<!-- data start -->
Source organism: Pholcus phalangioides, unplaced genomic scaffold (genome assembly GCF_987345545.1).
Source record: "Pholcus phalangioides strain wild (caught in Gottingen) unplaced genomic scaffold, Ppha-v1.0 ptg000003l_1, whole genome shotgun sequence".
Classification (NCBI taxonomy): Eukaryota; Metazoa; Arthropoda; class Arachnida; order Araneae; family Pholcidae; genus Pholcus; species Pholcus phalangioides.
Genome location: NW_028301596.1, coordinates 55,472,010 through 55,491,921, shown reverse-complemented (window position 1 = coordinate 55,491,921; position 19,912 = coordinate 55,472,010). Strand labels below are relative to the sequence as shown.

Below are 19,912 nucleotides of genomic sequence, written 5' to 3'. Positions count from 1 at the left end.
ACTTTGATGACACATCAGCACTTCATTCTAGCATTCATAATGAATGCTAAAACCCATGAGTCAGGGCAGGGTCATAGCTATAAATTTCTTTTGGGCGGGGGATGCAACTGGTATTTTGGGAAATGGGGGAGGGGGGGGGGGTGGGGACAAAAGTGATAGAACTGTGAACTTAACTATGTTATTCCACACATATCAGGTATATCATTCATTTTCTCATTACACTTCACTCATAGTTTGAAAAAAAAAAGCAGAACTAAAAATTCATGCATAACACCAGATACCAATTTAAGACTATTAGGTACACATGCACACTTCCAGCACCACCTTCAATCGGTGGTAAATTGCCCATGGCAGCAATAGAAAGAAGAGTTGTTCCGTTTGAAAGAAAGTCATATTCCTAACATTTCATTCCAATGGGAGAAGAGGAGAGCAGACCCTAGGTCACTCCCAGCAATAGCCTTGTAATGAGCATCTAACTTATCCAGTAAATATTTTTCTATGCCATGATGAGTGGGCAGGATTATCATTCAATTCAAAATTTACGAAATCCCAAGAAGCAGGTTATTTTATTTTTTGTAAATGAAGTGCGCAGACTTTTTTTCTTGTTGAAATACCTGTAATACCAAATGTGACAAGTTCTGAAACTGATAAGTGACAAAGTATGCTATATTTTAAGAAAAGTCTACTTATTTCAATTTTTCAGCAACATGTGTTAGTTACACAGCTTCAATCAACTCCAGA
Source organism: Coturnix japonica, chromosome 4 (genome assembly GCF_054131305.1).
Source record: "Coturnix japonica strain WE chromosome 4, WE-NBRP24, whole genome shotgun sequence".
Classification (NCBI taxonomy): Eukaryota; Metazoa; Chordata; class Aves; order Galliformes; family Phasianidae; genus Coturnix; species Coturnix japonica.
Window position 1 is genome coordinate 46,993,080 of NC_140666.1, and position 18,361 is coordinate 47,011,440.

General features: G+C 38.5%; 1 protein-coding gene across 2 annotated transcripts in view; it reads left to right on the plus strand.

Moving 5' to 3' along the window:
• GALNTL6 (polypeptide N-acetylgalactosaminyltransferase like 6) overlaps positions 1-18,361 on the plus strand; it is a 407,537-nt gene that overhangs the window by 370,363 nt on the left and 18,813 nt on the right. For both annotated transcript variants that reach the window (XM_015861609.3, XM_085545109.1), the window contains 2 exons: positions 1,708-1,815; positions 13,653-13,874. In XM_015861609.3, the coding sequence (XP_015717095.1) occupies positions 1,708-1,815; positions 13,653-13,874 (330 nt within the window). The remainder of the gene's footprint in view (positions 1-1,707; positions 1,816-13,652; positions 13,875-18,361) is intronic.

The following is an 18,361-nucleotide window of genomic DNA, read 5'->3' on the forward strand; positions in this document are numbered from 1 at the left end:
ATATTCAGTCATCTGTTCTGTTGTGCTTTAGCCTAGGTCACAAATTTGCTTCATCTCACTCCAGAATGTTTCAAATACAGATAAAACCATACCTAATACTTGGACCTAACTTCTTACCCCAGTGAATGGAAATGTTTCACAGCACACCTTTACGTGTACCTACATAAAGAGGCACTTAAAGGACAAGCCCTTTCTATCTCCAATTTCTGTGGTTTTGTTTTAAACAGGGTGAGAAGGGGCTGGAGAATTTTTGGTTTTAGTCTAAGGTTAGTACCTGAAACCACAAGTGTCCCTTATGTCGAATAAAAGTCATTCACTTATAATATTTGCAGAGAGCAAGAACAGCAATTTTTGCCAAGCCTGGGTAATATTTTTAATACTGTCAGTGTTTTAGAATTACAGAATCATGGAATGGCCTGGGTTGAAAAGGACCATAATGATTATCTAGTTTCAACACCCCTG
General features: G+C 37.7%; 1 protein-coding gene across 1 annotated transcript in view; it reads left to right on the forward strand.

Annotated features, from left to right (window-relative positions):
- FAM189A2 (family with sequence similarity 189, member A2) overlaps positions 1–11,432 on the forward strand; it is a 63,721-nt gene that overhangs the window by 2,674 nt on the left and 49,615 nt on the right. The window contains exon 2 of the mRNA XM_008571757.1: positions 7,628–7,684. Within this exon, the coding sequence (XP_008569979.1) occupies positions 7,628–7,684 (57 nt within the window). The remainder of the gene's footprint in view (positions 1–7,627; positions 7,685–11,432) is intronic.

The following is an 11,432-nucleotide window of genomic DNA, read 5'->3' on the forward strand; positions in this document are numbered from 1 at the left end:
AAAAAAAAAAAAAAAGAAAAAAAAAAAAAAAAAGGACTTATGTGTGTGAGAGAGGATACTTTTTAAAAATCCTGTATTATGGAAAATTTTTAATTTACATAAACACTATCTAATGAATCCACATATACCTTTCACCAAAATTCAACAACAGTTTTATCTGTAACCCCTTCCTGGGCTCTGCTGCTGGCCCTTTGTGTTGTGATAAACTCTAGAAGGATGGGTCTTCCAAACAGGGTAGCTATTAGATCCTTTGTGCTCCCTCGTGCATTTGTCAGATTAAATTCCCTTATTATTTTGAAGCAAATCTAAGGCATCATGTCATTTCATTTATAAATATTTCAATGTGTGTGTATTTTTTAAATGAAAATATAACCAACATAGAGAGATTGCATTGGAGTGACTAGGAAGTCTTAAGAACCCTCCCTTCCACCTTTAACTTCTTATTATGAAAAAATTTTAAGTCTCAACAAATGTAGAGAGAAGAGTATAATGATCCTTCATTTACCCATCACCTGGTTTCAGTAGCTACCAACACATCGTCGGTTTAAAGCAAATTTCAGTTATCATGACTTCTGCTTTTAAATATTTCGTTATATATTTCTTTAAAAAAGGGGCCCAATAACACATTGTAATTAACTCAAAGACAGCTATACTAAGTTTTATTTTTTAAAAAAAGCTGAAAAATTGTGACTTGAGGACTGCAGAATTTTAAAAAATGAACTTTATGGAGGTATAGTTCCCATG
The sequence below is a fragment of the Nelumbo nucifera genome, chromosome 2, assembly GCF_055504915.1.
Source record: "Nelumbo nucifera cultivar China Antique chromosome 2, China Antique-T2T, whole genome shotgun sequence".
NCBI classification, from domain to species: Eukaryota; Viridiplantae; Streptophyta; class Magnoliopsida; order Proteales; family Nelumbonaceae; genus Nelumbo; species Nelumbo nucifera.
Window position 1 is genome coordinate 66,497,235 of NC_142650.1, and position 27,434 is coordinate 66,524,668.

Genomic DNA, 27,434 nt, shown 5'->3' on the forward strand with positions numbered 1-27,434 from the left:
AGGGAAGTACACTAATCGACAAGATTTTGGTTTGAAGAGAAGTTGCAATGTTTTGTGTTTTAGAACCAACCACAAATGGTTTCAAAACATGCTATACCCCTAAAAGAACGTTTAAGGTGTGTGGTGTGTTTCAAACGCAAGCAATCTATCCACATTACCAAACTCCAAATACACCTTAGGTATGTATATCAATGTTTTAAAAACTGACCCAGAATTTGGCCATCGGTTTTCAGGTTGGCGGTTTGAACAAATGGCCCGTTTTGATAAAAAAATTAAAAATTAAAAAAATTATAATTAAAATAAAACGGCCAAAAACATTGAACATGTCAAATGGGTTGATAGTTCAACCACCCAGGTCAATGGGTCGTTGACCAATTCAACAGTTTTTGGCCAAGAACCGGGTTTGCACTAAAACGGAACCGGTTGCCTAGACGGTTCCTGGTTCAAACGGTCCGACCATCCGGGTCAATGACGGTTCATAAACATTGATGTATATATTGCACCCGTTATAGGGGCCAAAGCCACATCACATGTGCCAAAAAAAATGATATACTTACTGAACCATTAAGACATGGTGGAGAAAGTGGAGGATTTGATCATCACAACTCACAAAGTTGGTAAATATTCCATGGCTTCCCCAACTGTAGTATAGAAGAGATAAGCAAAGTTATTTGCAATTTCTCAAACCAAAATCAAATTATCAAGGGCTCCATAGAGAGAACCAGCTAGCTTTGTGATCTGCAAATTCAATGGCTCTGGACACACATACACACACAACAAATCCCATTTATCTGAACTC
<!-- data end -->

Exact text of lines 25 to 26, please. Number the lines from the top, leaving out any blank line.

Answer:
Genomic DNA, 27,434 nt, shown 5'->3' on the forward strand with positions numbered 1-27,434 from the left:
AGGGAAGTACACTAATCGACAAGATTTTGGTTTGAAGAGAAGTTGCAATGTTTTGTGTTTTAGAACCAACCACAAATGGTTTCAAAACATGCTATACCCCTAAAAGAACGTTTAAGGTGTGTGGTGTGTTTCAAACGCAAGCAATCTATCCACATTACCAAACTCCAAATACACCTTAGGTATGTATATCAATGTTTTAAAAACTGACCCAGAATTTGGCCATCGGTTTTCAGGTTGGCGGTTTGAACAAATGGCCCGTTTTGATAAAAAAATTAAAAATTAAAAAAATTATAATTAAAATAAAACGGCCAAAAACATTGAACATGTCAAATGGGTTGATAGTTCAACCACCCAGGTCAATGGGTCGTTGACCAATTCAACAGTTTTTGGCCAAGAACCGGGTTTGCACTAAAACGGAACCGGTTGCCTAGACGGTTCCTGGTTCAAACGGTCCGACCATCCGGGTCAATGACGGTTCATAAACATTGATGTATATATTGCACCCGTTATAGGGGCCAAAGCCACATCACATGTGCCAAAAAAAATGATATACTTACTGAACCATTAAGACATGGTGGAGAAAGTGGAGGATTTGATCATCACAACTCACAAAGTTGGTAAATATTCCATGGCTTCCCCAACTGTAGTATAGAAGAGATAAGCAAAGTTATTTGCAATTTCTCAAACCAAAATCAAATTATCAAGGGCTCCATAGAGAGAACCAGCTAGCTTTGTGATCTGCAAATTCAATGGCTCTGGACACACATACACACACAACAAATCCCATTTATCTGAACTC